If file/data has ; at end of first line it will stop the read into firstArray there, and never read anything into secondArray - as you never consume the ;.

/* This will never be 1 as ; is blocking */
while((scanf("%d", &secondArray[i])) == 1) { 

So: if you separate with i.e. ; you will have to read / check for this before you read into secondArray.

You could also add something like:

char c;

/* this can be done more tidy, but only as concept */
while((scanf("%d", &firstArray[i])) == 1 && i < max) {
    ++i;
    if ((c = getchar()) == '\n' || c == ';')
        break;
}

Also instead of initializing array to 0 by loop you can say:

int firstArray[50] = {0}; /* This set every item to 0 */

Also take notice to ensure you do not go over your 50 limit.

share|improve this answer

You say strings of digits and you read %d. The format scans the input for the longest sequence representing an integer (signed) value. Two "digit strings" are consumed by the first while loop.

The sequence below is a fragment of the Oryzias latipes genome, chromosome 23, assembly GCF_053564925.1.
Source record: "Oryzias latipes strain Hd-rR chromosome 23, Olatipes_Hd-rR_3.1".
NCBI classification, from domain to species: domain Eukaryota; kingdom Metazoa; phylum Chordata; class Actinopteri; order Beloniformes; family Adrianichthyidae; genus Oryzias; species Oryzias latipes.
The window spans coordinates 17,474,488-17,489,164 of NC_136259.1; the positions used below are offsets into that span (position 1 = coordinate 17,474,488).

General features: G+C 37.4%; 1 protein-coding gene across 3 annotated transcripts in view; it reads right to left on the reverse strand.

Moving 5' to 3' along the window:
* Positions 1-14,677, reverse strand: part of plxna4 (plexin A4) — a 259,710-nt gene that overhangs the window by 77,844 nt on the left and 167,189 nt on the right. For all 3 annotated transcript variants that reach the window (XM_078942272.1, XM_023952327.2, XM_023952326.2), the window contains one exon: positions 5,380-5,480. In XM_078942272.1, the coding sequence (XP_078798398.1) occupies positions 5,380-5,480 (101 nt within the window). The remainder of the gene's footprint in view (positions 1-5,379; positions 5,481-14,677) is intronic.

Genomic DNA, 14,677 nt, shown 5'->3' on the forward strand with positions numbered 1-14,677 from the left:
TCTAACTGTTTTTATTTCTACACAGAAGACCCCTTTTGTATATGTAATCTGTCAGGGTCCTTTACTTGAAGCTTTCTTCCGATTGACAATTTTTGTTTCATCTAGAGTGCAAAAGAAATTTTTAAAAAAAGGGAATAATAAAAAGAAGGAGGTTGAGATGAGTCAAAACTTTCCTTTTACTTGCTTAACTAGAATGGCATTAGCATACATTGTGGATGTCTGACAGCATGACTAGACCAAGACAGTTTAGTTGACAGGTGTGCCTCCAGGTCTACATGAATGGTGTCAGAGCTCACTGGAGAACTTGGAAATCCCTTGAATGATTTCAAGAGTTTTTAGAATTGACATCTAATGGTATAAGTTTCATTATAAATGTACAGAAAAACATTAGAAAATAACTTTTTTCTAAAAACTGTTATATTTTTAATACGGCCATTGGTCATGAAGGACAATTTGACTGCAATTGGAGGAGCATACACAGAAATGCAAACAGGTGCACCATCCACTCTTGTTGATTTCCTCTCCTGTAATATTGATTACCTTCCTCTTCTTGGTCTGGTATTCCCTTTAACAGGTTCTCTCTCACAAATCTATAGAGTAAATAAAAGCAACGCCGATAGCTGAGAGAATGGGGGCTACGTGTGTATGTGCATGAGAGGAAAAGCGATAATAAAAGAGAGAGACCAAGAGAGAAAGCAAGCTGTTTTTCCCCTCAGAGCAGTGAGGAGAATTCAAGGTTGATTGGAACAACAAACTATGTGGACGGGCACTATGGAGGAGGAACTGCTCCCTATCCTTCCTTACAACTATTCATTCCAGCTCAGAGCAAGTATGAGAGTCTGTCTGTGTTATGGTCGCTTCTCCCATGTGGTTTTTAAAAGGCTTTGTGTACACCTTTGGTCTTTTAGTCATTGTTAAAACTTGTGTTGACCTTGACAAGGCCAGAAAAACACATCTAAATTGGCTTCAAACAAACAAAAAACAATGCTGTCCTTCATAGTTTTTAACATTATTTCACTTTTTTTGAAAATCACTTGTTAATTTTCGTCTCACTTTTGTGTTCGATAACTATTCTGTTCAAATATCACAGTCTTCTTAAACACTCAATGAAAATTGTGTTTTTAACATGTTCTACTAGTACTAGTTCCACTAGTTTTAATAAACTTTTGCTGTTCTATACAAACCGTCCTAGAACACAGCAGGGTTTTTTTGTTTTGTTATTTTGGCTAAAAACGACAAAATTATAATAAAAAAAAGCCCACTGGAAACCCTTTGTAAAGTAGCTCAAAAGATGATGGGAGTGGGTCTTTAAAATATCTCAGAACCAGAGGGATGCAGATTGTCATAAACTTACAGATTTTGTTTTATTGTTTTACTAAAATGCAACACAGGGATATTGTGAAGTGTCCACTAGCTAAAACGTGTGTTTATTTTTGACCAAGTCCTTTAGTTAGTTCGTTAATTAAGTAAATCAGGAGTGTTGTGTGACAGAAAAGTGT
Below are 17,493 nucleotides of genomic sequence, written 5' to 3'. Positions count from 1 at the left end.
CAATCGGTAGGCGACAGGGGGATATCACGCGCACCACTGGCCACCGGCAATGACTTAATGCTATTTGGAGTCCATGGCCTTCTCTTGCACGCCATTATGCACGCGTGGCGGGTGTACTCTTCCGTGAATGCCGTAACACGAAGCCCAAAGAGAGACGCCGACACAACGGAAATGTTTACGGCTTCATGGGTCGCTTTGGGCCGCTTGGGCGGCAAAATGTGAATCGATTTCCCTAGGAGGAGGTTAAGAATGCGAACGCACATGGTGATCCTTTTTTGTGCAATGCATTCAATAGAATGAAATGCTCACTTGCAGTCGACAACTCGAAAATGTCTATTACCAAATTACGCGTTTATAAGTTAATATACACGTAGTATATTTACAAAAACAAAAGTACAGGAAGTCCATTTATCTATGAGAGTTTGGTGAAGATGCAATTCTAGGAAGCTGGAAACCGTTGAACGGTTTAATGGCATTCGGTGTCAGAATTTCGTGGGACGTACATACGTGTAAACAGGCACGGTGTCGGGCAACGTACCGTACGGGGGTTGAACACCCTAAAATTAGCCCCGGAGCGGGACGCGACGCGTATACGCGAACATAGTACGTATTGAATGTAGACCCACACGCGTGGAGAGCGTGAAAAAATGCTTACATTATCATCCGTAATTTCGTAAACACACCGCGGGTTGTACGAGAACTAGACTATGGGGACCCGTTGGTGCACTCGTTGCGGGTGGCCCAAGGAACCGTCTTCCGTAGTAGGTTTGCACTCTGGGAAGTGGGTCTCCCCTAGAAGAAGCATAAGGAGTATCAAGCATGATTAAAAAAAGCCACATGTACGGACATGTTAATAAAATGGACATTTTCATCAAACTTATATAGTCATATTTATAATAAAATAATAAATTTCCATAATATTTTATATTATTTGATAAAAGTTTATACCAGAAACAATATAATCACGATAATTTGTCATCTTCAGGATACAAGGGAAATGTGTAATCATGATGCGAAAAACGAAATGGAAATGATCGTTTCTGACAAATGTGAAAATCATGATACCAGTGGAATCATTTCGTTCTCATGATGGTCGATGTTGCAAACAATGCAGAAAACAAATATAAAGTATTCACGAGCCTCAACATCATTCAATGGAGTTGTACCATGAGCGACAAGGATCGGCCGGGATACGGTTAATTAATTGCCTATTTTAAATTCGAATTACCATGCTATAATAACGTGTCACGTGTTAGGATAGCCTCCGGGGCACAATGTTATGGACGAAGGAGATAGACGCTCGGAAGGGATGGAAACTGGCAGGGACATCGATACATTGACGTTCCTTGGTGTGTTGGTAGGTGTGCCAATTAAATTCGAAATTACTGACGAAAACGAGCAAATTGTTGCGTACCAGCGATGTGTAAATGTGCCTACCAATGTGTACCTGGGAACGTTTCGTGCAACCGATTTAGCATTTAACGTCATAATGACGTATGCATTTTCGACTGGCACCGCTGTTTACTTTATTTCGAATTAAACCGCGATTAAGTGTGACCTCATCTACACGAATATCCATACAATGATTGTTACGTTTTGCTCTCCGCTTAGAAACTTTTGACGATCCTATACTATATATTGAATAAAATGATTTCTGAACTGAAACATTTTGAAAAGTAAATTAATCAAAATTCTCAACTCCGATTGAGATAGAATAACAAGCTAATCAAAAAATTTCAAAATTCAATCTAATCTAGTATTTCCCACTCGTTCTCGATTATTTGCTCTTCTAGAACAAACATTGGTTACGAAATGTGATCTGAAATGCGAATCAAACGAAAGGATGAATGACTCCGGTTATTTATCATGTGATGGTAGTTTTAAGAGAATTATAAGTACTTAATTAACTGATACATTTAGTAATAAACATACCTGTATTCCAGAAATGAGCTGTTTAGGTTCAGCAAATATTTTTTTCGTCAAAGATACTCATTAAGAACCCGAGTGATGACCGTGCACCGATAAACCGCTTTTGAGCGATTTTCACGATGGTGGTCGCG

EDIT Instead of "strings of digits" you should say "strings of integers". In this case it is a little bit more subtle since the first while can consume all the integers, unless they are separated by something that is not a possible integer (e.g. a ;).

So, to make the following to work, you must separate the two "lines" with something that can't be parsed as integer and which is not considered "white character". Not the better solution, but one the possible.